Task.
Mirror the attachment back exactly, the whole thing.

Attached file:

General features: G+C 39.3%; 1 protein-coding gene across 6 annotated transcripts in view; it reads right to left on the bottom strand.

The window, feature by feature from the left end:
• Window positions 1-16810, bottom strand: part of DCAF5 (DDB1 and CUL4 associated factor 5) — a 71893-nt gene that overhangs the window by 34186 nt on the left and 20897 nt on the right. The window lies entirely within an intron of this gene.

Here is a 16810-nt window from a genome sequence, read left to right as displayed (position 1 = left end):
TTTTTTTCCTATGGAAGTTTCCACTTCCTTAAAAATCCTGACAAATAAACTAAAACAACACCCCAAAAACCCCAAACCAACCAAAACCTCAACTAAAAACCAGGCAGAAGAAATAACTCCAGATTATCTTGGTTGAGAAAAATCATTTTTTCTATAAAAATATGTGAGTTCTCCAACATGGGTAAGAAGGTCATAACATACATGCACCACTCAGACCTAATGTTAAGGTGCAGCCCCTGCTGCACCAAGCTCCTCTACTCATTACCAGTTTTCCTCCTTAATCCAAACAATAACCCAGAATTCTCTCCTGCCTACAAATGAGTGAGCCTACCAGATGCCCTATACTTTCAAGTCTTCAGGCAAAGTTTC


General features: G+C 39.3%; 1 protein-coding gene across 6 annotated transcripts in view; it reads right to left on the bottom strand.

The window, feature by feature from the left end:
• Window positions 1-16810, bottom strand: part of DCAF5 (DDB1 and CUL4 associated factor 5) — a 71893-nt gene that overhangs the window by 34186 nt on the left and 20897 nt on the right. The window lies entirely within an intron of this gene.

Here is a 16810-nt window from a genome sequence, read left to right as displayed (position 1 = left end):
TTTTTTTCCTATGGAAGTTTCCACTTCCTTAAAAATCCTGACAAATAAACTAAAACAACACCCCAAAAACCCCAAACCAACCAAAACCTCAACTAAAAACCAGGCAGAAGAAATAACTCCAGATTATCTTGGTTGAGAAAAATCATTTTTTCTATAAAAATATGTGAGTTCTCCAACATGGGTAAGAAGGTCATAACATACATGCACCACTCAGACCTAATGTTAAGGTGCAGCCCCTGCTGCACCAAGCTCCTCTACTCATTACCAGTTTTCCTCCTTAATCCAAACAATAACCCAGAATTCTCTCCTGCCTACAAATGAGTGAGCCTACCAGATGCCCTATACTTTCAAGTCTTCAGGCAAAGTTTC